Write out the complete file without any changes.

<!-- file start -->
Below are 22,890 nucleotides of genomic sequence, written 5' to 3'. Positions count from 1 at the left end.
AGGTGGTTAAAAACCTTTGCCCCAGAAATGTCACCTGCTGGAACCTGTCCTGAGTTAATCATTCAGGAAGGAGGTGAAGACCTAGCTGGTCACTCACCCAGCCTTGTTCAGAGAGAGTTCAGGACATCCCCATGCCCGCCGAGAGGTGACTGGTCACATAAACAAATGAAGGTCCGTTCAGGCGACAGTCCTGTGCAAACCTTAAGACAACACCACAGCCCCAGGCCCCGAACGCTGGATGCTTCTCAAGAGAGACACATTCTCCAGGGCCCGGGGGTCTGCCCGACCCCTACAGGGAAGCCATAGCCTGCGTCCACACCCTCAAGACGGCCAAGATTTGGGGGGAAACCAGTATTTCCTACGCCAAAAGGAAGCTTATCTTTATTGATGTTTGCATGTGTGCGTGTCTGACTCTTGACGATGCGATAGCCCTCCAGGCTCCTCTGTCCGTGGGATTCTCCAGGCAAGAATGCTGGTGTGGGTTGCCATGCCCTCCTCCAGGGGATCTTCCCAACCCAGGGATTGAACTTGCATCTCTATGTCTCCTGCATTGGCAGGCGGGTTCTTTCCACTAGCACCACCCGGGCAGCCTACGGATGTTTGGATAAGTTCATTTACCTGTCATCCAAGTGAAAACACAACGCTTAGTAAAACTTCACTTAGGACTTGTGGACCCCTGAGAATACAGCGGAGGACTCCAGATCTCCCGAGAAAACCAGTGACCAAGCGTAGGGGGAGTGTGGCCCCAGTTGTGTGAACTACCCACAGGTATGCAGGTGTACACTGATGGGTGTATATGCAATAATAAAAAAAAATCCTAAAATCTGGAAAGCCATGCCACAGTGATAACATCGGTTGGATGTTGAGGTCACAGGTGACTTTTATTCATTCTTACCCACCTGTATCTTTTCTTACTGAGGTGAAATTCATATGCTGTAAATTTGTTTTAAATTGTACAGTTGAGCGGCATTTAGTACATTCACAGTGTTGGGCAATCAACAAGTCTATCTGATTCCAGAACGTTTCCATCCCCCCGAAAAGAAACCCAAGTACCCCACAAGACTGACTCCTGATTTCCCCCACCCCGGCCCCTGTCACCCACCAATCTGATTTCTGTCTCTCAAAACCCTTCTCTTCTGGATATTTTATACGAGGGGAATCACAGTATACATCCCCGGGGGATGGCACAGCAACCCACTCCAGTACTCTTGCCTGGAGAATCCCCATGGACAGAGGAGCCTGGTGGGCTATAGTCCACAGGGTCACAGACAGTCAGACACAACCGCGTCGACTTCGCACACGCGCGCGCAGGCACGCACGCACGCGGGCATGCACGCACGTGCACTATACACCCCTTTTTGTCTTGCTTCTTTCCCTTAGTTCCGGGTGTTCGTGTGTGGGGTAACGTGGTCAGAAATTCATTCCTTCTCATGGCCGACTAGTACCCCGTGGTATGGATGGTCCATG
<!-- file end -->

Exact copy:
Below are 22,890 nucleotides of genomic sequence, written 5' to 3'. Positions count from 1 at the left end.
AGGTGGTTAAAAACCTTTGCCCCAGAAATGTCACCTGCTGGAACCTGTCCTGAGTTAATCATTCAGGAAGGAGGTGAAGACCTAGCTGGTCACTCACCCAGCCTTGTTCAGAGAGAGTTCAGGACATCCCCATGCCCGCCGAGAGGTGACTGGTCACATAAACAAATGAAGGTCCGTTCAGGCGACAGTCCTGTGCAAACCTTAAGACAACACCACAGCCCCAGGCCCCGAACGCTGGATGCTTCTCAAGAGAGACACATTCTCCAGGGCCCGGGGGTCTGCCCGACCCCTACAGGGAAGCCATAGCCTGCGTCCACACCCTCAAGACGGCCAAGATTTGGGGGGAAACCAGTATTTCCTACGCCAAAAGGAAGCTTATCTTTATTGATGTTTGCATGTGTGCGTGTCTGACTCTTGACGATGCGATAGCCCTCCAGGCTCCTCTGTCCGTGGGATTCTCCAGGCAAGAATGCTGGTGTGGGTTGCCATGCCCTCCTCCAGGGGATCTTCCCAACCCAGGGATTGAACTTGCATCTCTATGTCTCCTGCATTGGCAGGCGGGTTCTTTCCACTAGCACCACCCGGGCAGCCTACGGATGTTTGGATAAGTTCATTTACCTGTCATCCAAGTGAAAACACAACGCTTAGTAAAACTTCACTTAGGACTTGTGGACCCCTGAGAATACAGCGGAGGACTCCAGATCTCCCGAGAAAACCAGTGACCAAGCGTAGGGGGAGTGTGGCCCCAGTTGTGTGAACTACCCACAGGTATGCAGGTGTACACTGATGGGTGTATATGCAATAATAAAAAAAAATCCTAAAATCTGGAAAGCCATGCCACAGTGATAACATCGGTTGGATGTTGAGGTCACAGGTGACTTTTATTCATTCTTACCCACCTGTATCTTTTCTTACTGAGGTGAAATTCATATGCTGTAAATTTGTTTTAAATTGTACAGTTGAGCGGCATTTAGTACATTCACAGTGTTGGGCAATCAACAAGTCTATCTGATTCCAGAACGTTTCCATCCCCCCGAAAAGAAACCCAAGTACCCCACAAGACTGACTCCTGATTTCCCCCACCCCGGCCCCTGTCACCCACCAATCTGATTTCTGTCTCTCAAAACCCTTCTCTTCTGGATATTTTATACGAGGGGAATCACAGTATACATCCCCGGGGGATGGCACAGCAACCCACTCCAGTACTCTTGCCTGGAGAATCCCCATGGACAGAGGAGCCTGGTGGGCTATAGTCCACAGGGTCACAGACAGTCAGACACAACCGCGTCGACTTCGCACACGCGCGCGCAGGCACGCACGCACGCGGGCATGCACGCACGTGCACTATACACCCCTTTTTGTCTTGCTTCTTTCCCTTAGTTCCGGGTGTTCGTGTGTGGGGTAACGTGGTCAGAAATTCATTCCTTCTCATGGCCGACTAGTACCCCGTGGTATGGATGGTCCATG